Indian pollinators of cocoa, Theobroma cacao L.
Cocoa is the third important beverage crop grown for its beans which are mainly used in the chocolate industry. It is the only tree species of economic importance in the family Malvaceae. Cocoa flowers are produced in large numbers but only few of them develop into fruits. Self-incompatibility is a special feature present in cocoa. Pollination is a major concern in this crop. A field experiment was carried out in the farmer's holdings at Sethumadai, Pollachi and at Coconut Research Station, TNAU, Aliyar Nagar during 2013-2014 to study the Indian pollinators of cocoa. Results of the field experiment on pollinators of cocoa revealed that cocoa is pollinated by small midges, Forcipomyia spp. belonging to the family Ceratopogonidae, Diptera. Results of field experiments to study the mechanism of pollination revealed that caging of two cocoa entries viz., CCRP 1 and CCRP 2 with 100 kg of decomposed leaf litter as pollinator breeding substrate resulted in the production of 27 matured pods in both the trees over a period of four months. Whereas, the same entries, under similar setup without pollinator breeding substrate resulted in no pod set in both the trees over a period of four months. These results proved the entomophilous nature of cocoa. From the field experiments, Forcipomyia spp. is identified as a potential pollinator of cocoa in India. Decomposed banana pseudostem and decomposed leaf litter were identified as the best pollinator breeding substrates.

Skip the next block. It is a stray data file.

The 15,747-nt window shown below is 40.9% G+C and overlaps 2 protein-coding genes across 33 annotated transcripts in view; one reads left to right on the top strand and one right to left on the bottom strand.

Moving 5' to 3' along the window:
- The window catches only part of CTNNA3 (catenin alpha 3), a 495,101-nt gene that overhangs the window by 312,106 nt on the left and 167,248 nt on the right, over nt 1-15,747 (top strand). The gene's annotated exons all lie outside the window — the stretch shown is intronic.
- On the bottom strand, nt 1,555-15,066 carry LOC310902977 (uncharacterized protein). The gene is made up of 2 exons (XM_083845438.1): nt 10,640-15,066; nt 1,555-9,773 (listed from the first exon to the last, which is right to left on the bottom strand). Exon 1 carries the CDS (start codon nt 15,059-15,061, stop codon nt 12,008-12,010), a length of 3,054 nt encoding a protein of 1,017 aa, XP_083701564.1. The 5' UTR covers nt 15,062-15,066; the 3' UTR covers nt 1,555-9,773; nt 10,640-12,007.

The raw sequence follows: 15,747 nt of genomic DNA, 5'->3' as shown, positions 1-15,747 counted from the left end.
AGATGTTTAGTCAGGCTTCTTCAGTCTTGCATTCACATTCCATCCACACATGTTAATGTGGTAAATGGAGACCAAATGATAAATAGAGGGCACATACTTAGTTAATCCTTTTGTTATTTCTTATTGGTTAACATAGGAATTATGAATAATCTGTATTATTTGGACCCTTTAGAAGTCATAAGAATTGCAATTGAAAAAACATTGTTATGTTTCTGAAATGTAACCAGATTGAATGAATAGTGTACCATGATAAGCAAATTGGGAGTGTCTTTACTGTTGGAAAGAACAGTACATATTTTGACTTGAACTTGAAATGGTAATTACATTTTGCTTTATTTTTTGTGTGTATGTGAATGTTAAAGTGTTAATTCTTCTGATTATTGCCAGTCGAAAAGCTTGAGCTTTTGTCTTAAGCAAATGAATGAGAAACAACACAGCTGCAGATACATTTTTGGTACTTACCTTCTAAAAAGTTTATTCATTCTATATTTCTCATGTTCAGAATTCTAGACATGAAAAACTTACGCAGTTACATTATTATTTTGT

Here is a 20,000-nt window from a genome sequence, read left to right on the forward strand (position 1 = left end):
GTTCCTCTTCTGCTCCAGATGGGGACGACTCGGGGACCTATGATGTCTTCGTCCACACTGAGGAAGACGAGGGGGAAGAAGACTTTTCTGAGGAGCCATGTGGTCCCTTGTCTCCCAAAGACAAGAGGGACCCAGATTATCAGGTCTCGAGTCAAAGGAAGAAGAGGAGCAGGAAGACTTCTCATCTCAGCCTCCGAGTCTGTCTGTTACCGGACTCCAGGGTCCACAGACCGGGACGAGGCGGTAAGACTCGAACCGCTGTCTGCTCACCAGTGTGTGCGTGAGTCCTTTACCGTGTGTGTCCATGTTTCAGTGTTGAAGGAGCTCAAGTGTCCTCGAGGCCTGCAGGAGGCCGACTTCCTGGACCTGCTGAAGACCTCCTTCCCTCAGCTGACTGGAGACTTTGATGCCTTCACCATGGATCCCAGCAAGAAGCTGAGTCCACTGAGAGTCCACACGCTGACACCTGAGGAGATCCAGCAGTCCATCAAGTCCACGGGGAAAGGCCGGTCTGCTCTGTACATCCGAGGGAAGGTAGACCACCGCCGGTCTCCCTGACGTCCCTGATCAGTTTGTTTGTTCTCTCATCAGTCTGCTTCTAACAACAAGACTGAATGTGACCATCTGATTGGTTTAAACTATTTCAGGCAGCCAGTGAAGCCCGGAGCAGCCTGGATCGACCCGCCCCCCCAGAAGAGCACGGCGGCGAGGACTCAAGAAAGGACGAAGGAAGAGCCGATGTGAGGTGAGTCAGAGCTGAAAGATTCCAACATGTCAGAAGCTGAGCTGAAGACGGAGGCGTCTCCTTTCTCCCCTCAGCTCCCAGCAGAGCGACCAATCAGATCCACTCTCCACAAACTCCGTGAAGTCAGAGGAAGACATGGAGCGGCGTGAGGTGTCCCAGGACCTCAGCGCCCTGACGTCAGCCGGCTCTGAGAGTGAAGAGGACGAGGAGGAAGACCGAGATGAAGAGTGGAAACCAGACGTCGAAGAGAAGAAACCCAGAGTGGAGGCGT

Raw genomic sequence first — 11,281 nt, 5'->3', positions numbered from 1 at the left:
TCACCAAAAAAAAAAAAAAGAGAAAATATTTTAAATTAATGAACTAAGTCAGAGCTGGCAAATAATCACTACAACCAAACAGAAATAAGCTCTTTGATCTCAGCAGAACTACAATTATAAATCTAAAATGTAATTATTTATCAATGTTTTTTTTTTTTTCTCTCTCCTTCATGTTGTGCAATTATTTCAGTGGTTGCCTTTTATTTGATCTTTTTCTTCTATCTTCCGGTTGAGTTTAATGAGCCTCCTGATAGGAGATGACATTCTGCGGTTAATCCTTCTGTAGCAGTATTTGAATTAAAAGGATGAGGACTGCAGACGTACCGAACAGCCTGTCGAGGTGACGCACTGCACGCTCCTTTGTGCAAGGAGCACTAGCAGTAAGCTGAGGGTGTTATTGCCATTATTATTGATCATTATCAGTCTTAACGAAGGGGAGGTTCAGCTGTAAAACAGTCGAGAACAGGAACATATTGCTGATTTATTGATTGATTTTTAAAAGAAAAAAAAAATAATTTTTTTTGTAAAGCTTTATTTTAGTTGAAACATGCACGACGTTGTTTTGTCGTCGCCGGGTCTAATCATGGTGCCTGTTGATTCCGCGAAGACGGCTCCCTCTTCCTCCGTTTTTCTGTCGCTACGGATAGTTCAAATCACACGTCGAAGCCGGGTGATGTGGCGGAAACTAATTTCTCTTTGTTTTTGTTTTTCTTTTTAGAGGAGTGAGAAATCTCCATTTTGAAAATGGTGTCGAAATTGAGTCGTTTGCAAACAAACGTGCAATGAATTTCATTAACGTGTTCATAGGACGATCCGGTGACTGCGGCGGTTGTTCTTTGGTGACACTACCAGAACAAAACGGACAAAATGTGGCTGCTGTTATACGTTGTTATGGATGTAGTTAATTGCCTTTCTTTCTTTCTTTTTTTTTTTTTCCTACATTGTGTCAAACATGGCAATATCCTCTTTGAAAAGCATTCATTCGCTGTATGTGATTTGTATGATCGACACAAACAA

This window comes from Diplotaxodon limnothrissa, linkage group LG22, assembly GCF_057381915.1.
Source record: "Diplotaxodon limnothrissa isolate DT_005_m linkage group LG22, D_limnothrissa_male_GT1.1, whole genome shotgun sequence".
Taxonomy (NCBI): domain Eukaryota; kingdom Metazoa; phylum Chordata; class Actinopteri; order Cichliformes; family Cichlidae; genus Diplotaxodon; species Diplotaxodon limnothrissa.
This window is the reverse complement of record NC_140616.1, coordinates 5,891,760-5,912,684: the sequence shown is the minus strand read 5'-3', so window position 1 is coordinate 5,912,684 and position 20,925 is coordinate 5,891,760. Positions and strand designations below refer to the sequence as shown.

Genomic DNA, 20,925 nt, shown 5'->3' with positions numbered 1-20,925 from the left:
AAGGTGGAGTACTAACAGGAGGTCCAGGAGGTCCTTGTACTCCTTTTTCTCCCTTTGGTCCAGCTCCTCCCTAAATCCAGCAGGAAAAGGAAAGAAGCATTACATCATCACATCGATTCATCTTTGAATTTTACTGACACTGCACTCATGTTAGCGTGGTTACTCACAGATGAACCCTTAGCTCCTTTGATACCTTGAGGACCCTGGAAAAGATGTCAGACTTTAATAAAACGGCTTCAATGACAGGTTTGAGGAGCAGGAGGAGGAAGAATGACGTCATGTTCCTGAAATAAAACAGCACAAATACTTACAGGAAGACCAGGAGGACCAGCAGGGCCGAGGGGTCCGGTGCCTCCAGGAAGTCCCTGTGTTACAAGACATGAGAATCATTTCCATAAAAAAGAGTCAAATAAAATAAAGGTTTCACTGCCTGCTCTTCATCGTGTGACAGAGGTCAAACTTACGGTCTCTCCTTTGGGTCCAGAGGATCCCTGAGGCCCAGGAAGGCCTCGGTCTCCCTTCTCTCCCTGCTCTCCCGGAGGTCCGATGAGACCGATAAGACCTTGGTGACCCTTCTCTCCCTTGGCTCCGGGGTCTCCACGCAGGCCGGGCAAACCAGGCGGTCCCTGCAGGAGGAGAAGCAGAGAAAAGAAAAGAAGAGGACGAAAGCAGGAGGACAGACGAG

Suganthy, M., Gopi Krishna, K., Mohan Kumar, S. and Jegadeeswari, V. (2019). Indian pollinators of cocoa, Theobroma cacao L.. Acta Hortic. 1241, 451-458
cocoa, pollination, pollinator breeding substrate, cocoa leaf litter